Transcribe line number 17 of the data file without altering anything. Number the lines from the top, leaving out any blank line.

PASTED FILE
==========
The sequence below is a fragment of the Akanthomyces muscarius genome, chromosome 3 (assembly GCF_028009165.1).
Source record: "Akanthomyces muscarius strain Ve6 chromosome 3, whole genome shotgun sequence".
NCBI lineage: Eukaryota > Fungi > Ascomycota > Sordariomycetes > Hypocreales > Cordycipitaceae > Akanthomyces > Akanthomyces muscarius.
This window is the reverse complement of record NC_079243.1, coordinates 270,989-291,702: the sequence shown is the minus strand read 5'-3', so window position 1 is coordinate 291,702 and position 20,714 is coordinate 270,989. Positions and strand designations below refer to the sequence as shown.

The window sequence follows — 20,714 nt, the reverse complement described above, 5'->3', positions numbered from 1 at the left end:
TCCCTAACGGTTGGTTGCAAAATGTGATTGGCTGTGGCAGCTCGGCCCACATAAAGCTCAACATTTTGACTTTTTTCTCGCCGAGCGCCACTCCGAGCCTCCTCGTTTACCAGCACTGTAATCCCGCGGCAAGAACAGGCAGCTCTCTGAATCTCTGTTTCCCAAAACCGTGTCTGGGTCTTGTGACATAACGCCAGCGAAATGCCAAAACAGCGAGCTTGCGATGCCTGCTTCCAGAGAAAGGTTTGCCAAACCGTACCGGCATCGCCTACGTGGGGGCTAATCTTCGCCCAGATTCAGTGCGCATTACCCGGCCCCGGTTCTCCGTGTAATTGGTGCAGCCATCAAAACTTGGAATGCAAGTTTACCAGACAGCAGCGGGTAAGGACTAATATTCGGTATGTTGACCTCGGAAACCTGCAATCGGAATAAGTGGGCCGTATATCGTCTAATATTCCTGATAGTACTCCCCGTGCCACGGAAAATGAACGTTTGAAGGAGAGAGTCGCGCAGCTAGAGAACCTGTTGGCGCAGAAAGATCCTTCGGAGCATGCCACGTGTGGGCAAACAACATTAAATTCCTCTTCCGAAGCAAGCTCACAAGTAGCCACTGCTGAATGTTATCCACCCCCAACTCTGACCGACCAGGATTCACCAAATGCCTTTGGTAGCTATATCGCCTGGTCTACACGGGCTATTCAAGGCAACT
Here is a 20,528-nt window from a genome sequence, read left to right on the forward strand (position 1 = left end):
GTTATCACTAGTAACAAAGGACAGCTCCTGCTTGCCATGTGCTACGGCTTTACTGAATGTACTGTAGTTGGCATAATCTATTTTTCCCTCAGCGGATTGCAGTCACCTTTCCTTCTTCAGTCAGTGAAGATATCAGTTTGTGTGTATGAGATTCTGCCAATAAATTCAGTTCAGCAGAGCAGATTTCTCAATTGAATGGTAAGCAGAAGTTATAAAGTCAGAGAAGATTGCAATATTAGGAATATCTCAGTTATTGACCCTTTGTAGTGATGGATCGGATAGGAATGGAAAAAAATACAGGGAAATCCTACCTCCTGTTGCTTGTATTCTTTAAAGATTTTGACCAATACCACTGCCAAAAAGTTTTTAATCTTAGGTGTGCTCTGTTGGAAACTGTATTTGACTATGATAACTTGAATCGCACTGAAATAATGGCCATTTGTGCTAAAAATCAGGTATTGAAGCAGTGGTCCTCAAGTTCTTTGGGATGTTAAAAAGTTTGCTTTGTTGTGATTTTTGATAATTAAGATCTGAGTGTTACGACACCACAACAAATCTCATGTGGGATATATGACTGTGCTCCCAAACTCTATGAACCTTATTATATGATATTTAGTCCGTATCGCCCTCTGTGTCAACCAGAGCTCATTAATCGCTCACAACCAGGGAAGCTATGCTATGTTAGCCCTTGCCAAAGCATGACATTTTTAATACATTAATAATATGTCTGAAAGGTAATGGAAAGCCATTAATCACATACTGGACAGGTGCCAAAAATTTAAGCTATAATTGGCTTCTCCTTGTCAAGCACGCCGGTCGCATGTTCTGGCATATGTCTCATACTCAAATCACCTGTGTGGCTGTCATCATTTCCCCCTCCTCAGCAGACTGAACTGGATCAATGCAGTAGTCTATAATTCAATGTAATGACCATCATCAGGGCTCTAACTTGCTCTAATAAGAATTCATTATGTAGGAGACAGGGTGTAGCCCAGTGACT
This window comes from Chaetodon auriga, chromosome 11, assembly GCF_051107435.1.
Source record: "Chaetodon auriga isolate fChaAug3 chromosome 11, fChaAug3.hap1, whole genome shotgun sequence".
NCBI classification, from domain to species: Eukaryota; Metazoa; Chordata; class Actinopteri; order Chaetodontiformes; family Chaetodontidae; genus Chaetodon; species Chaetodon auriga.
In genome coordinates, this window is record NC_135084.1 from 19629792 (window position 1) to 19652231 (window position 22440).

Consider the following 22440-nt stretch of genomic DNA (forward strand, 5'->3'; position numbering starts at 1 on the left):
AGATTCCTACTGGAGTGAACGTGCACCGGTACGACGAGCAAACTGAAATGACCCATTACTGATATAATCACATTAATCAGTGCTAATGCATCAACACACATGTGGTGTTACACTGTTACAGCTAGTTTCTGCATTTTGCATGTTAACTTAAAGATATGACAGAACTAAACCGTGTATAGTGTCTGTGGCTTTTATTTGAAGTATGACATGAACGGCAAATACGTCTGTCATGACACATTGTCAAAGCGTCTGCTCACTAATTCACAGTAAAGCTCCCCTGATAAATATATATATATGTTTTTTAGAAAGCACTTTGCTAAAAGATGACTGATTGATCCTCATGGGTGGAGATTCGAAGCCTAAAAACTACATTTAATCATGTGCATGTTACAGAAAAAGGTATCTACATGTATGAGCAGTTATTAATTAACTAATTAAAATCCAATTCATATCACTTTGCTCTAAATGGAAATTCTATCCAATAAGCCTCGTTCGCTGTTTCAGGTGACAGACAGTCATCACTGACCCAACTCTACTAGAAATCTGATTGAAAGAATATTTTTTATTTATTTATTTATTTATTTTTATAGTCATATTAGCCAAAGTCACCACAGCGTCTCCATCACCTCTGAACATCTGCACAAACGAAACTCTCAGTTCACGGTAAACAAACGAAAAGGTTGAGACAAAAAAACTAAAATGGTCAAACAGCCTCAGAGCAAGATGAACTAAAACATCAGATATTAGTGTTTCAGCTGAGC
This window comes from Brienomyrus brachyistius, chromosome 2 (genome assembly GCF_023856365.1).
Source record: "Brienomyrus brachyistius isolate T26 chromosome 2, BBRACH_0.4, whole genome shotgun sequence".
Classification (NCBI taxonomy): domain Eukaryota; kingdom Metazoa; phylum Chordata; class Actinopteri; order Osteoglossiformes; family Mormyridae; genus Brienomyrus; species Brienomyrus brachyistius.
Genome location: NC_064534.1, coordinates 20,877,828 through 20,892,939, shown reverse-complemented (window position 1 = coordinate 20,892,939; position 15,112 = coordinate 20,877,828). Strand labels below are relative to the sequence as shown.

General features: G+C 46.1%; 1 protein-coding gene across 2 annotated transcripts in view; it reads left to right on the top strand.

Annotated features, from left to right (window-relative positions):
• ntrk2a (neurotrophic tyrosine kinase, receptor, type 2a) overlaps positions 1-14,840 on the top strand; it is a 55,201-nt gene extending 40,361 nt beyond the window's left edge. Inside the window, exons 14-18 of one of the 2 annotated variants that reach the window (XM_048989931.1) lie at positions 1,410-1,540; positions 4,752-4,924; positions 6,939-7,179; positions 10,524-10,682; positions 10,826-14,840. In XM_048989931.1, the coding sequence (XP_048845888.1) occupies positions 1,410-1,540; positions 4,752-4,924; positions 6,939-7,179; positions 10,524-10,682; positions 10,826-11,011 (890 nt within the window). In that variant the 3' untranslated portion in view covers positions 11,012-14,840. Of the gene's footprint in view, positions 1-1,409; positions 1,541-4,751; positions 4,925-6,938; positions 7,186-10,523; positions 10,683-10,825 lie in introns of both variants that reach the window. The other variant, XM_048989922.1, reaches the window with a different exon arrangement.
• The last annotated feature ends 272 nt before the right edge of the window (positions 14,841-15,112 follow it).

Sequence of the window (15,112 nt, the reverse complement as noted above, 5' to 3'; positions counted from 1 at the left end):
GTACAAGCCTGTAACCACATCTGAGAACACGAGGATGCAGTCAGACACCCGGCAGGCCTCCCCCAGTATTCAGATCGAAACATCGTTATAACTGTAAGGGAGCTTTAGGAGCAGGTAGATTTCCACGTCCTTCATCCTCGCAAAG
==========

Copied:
Classification (NCBI taxonomy): domain Eukaryota; kingdom Metazoa; phylum Chordata; class Actinopteri; order Osteoglossiformes; family Mormyridae; genus Brienomyrus; species Brienomyrus brachyistius.